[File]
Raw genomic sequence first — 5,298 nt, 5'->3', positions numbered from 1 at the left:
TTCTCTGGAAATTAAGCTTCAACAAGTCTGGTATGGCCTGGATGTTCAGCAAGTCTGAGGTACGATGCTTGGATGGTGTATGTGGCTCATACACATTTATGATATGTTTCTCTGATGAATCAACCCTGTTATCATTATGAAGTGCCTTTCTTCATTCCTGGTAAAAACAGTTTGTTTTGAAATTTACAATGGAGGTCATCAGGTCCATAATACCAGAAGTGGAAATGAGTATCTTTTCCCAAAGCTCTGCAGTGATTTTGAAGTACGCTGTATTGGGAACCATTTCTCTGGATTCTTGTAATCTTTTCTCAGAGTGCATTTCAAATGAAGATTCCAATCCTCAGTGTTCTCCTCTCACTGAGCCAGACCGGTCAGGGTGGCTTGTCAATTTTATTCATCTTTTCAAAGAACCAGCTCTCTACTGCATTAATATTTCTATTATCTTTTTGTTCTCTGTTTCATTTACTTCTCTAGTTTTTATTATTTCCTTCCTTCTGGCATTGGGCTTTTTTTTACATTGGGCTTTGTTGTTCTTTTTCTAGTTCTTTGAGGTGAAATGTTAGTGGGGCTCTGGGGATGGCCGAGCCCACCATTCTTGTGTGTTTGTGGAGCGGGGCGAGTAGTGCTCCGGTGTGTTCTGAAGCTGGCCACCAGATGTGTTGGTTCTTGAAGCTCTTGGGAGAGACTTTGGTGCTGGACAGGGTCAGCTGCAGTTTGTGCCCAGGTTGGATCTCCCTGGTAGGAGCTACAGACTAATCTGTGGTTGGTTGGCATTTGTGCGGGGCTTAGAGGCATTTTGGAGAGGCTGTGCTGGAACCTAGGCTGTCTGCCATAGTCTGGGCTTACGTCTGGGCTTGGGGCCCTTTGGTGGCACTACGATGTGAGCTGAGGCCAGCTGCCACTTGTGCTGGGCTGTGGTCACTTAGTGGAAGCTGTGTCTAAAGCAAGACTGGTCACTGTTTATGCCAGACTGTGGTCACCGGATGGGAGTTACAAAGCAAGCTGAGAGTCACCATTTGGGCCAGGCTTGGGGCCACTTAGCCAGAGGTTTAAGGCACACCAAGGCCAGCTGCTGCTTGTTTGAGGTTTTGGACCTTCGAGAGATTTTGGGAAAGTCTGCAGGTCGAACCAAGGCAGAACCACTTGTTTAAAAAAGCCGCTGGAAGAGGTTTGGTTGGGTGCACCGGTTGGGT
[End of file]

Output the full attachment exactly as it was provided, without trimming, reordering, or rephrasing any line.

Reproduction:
Raw genomic sequence first — 5,298 nt, 5'->3', positions numbered from 1 at the left:
TTCTCTGGAAATTAAGCTTCAACAAGTCTGGTATGGCCTGGATGTTCAGCAAGTCTGAGGTACGATGCTTGGATGGTGTATGTGGCTCATACACATTTATGATATGTTTCTCTGATGAATCAACCCTGTTATCATTATGAAGTGCCTTTCTTCATTCCTGGTAAAAACAGTTTGTTTTGAAATTTACAATGGAGGTCATCAGGTCCATAATACCAGAAGTGGAAATGAGTATCTTTTCCCAAAGCTCTGCAGTGATTTTGAAGTACGCTGTATTGGGAACCATTTCTCTGGATTCTTGTAATCTTTTCTCAGAGTGCATTTCAAATGAAGATTCCAATCCTCAGTGTTCTCCTCTCACTGAGCCAGACCGGTCAGGGTGGCTTGTCAATTTTATTCATCTTTTCAAAGAACCAGCTCTCTACTGCATTAATATTTCTATTATCTTTTTGTTCTCTGTTTCATTTACTTCTCTAGTTTTTATTATTTCCTTCCTTCTGGCATTGGGCTTTTTTTTACATTGGGCTTTGTTGTTCTTTTTCTAGTTCTTTGAGGTGAAATGTTAGTGGGGCTCTGGGGATGGCCGAGCCCACCATTCTTGTGTGTTTGTGGAGCGGGGCGAGTAGTGCTCCGGTGTGTTCTGAAGCTGGCCACCAGATGTGTTGGTTCTTGAAGCTCTTGGGAGAGACTTTGGTGCTGGACAGGGTCAGCTGCAGTTTGTGCCCAGGTTGGATCTCCCTGGTAGGAGCTACAGACTAATCTGTGGTTGGTTGGCATTTGTGCGGGGCTTAGAGGCATTTTGGAGAGGCTGTGCTGGAACCTAGGCTGTCTGCCATAGTCTGGGCTTACGTCTGGGCTTGGGGCCCTTTGGTGGCACTACGATGTGAGCTGAGGCCAGCTGCCACTTGTGCTGGGCTGTGGTCACTTAGTGGAAGCTGTGTCTAAAGCAAGACTGGTCACTGTTTATGCCAGACTGTGGTCACCGGATGGGAGTTACAAAGCAAGCTGAGAGTCACCATTTGGGCCAGGCTTGGGGCCACTTAGCCAGAGGTTTAAGGCACACCAAGGCCAGCTGCTGCTTGTTTGAGGTTTTGGACCTTCGAGAGATTTTGGGAAAGTCTGCAGGTCGAACCAAGGCAGAACCACTTGTTTAAAAAAGCCGCTGGAAGAGGTTTGGTTGGGTGCACCGGTTGGGT